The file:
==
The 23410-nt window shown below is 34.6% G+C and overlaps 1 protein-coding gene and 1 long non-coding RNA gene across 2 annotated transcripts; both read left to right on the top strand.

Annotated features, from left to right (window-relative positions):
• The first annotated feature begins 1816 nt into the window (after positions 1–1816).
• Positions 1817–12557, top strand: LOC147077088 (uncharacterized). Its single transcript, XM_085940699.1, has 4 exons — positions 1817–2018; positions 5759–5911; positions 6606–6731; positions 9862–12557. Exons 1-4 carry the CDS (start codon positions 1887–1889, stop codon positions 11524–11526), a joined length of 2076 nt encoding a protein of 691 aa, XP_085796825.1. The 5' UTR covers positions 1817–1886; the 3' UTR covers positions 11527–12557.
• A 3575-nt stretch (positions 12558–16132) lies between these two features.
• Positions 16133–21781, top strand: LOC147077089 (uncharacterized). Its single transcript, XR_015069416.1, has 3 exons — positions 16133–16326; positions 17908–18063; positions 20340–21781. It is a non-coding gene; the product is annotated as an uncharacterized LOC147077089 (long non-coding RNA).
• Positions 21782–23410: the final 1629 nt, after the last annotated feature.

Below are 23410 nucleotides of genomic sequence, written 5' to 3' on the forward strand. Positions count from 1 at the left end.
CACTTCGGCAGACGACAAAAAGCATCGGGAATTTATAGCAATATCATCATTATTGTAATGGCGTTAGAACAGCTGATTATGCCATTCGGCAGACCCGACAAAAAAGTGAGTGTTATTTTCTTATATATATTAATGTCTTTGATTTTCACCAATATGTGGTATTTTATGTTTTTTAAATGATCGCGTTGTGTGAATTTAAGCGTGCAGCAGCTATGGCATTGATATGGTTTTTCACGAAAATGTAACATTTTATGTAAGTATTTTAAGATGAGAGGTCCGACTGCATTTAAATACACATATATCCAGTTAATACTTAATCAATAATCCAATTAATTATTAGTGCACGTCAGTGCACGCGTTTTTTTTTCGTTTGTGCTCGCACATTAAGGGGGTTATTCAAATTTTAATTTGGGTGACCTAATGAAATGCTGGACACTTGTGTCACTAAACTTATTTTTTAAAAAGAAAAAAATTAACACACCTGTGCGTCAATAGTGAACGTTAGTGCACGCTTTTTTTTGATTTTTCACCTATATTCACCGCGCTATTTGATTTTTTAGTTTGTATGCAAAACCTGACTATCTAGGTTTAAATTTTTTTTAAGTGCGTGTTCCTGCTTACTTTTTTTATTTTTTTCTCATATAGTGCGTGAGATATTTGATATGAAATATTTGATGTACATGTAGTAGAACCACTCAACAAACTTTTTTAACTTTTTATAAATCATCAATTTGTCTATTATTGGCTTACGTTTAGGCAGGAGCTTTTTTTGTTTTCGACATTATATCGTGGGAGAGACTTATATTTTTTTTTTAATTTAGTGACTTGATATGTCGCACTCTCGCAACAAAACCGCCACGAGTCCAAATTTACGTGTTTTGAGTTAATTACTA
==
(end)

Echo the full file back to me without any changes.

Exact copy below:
The 23410-nt window shown below is 34.6% G+C and overlaps 1 protein-coding gene and 1 long non-coding RNA gene across 2 annotated transcripts; both read left to right on the top strand.

Annotated features, from left to right (window-relative positions):
• The first annotated feature begins 1816 nt into the window (after positions 1–1816).
• Positions 1817–12557, top strand: LOC147077088 (uncharacterized). Its single transcript, XM_085940699.1, has 4 exons — positions 1817–2018; positions 5759–5911; positions 6606–6731; positions 9862–12557. Exons 1-4 carry the CDS (start codon positions 1887–1889, stop codon positions 11524–11526), a joined length of 2076 nt encoding a protein of 691 aa, XP_085796825.1. The 5' UTR covers positions 1817–1886; the 3' UTR covers positions 11527–12557.
• A 3575-nt stretch (positions 12558–16132) lies between these two features.
• Positions 16133–21781, top strand: LOC147077089 (uncharacterized). Its single transcript, XR_015069416.1, has 3 exons — positions 16133–16326; positions 17908–18063; positions 20340–21781. It is a non-coding gene; the product is annotated as an uncharacterized LOC147077089 (long non-coding RNA).
• Positions 21782–23410: the final 1629 nt, after the last annotated feature.

Below are 23410 nucleotides of genomic sequence, written 5' to 3' on the forward strand. Positions count from 1 at the left end.
CACTTCGGCAGACGACAAAAAGCATCGGGAATTTATAGCAATATCATCATTATTGTAATGGCGTTAGAACAGCTGATTATGCCATTCGGCAGACCCGACAAAAAAGTGAGTGTTATTTTCTTATATATATTAATGTCTTTGATTTTCACCAATATGTGGTATTTTATGTTTTTTAAATGATCGCGTTGTGTGAATTTAAGCGTGCAGCAGCTATGGCATTGATATGGTTTTTCACGAAAATGTAACATTTTATGTAAGTATTTTAAGATGAGAGGTCCGACTGCATTTAAATACACATATATCCAGTTAATACTTAATCAATAATCCAATTAATTATTAGTGCACGTCAGTGCACGCGTTTTTTTTTCGTTTGTGCTCGCACATTAAGGGGGTTATTCAAATTTTAATTTGGGTGACCTAATGAAATGCTGGACACTTGTGTCACTAAACTTATTTTTTAAAAAGAAAAAAATTAACACACCTGTGCGTCAATAGTGAACGTTAGTGCACGCTTTTTTTTGATTTTTCACCTATATTCACCGCGCTATTTGATTTTTTAGTTTGTATGCAAAACCTGACTATCTAGGTTTAAATTTTTTTTAAGTGCGTGTTCCTGCTTACTTTTTTTATTTTTTTCTCATATAGTGCGTGAGATATTTGATATGAAATATTTGATGTACATGTAGTAGAACCACTCAACAAACTTTTTTAACTTTTTATAAATCATCAATTTGTCTATTATTGGCTTACGTTTAGGCAGGAGCTTTTTTTGTTTTCGACATTATATCGTGGGAGAGACTTATATTTTTTTTTTAATTTAGTGACTTGATATGTCGCACTCTCGCAACAAAACCGCCACGAGTCCAAATTTACGTGTTTTGAGTTAATTACTA